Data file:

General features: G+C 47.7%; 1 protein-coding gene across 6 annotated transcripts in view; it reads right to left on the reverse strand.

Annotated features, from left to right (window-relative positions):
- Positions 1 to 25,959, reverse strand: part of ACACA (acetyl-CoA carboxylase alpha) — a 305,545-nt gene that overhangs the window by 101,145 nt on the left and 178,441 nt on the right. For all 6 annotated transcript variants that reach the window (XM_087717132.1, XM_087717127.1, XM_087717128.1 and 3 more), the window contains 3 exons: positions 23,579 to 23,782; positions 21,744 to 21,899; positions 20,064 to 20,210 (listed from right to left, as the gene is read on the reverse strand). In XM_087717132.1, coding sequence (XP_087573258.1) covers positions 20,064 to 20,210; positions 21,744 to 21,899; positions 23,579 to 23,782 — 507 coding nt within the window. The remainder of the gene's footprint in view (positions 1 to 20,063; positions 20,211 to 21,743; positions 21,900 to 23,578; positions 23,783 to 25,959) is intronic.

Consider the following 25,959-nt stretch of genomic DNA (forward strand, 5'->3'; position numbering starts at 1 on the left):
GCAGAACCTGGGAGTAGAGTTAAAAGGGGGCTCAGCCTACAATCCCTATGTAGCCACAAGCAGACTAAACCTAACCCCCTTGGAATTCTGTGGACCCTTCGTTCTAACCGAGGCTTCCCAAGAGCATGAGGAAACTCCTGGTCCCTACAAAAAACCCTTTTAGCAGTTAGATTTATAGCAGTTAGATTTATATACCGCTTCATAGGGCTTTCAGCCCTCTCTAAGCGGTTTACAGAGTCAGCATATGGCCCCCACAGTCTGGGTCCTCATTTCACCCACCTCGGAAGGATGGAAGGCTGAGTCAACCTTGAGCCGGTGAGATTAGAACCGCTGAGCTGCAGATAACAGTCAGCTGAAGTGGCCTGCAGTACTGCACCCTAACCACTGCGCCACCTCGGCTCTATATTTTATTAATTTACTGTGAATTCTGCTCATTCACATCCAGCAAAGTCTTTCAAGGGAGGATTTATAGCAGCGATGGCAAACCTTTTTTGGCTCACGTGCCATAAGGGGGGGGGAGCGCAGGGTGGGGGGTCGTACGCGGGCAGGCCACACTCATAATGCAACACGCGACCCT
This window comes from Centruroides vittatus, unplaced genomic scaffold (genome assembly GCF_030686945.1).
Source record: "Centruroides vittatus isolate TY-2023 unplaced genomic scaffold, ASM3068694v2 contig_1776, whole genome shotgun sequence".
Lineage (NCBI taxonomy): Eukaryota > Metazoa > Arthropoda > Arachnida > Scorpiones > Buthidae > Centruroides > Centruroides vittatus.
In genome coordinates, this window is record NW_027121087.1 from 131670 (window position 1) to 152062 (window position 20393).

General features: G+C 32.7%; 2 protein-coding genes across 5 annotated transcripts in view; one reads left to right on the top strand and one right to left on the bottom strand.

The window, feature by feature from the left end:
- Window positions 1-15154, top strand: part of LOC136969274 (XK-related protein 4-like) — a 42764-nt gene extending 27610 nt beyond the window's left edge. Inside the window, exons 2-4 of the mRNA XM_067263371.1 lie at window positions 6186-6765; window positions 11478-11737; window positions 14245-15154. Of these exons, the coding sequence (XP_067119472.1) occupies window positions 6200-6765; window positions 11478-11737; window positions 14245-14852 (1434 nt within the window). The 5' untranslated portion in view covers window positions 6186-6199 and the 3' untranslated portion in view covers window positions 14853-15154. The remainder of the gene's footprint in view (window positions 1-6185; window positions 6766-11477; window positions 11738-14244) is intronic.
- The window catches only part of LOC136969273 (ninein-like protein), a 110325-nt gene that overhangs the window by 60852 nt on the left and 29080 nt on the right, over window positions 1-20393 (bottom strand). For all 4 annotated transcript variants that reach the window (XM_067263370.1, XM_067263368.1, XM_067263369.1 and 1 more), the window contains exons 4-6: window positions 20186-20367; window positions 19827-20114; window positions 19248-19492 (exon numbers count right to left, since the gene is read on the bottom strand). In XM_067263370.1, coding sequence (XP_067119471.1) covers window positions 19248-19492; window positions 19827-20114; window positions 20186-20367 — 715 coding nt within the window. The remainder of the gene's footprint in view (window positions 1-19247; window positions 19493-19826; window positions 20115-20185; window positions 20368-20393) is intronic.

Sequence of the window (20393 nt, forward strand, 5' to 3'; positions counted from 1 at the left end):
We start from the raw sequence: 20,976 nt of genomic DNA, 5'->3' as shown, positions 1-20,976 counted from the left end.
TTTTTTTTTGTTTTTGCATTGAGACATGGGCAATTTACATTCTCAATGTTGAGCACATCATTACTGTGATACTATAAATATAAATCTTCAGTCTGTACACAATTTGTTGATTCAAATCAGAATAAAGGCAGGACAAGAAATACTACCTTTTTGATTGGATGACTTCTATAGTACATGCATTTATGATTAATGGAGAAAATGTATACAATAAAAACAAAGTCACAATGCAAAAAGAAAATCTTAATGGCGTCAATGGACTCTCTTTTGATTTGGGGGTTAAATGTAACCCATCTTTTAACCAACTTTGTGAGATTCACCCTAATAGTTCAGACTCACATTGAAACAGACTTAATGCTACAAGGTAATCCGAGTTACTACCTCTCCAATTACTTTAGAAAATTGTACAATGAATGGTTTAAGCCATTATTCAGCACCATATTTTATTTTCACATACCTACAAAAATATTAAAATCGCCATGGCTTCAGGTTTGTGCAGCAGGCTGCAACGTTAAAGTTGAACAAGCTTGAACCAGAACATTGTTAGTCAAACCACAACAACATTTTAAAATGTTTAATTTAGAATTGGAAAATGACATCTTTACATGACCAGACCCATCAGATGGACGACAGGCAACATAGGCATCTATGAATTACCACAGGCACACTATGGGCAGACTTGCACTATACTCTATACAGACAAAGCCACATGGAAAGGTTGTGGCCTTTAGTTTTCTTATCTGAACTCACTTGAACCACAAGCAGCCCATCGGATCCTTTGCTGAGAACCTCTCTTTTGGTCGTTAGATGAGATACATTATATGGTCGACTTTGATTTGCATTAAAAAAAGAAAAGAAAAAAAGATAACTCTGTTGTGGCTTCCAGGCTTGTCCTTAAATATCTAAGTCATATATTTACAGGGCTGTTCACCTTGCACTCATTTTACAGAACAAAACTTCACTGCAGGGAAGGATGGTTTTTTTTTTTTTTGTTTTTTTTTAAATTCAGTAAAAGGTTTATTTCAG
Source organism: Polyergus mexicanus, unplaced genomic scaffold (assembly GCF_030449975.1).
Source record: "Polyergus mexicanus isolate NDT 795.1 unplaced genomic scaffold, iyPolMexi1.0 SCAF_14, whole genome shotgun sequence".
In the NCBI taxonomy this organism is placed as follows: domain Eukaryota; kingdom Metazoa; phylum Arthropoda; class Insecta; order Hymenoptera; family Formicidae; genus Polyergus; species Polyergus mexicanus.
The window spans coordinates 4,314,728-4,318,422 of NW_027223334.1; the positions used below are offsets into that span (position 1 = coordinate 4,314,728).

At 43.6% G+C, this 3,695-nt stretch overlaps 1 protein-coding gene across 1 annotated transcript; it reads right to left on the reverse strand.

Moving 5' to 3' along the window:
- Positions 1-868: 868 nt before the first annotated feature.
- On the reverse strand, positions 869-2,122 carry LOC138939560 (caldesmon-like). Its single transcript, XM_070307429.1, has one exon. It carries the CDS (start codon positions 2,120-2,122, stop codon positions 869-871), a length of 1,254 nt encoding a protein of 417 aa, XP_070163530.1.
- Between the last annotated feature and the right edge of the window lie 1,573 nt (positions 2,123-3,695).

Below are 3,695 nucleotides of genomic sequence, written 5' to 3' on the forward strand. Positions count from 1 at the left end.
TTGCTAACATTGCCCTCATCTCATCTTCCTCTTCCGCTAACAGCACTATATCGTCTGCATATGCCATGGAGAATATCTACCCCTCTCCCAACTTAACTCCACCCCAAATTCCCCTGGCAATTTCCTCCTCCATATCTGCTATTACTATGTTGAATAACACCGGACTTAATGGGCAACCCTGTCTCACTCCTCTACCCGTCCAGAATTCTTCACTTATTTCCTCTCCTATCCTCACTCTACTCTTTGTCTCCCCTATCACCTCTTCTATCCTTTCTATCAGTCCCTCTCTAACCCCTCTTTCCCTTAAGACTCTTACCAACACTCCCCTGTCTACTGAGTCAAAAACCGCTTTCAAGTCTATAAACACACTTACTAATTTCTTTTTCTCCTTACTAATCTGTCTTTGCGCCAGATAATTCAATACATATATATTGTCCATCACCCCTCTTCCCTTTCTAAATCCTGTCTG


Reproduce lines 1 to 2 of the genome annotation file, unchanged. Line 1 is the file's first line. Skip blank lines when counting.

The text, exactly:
General features: G+C 47.7%; 1 protein-coding gene across 6 annotated transcripts in view; it reads right to left on the reverse strand.

Annotated features, from left to right (window-relative positions):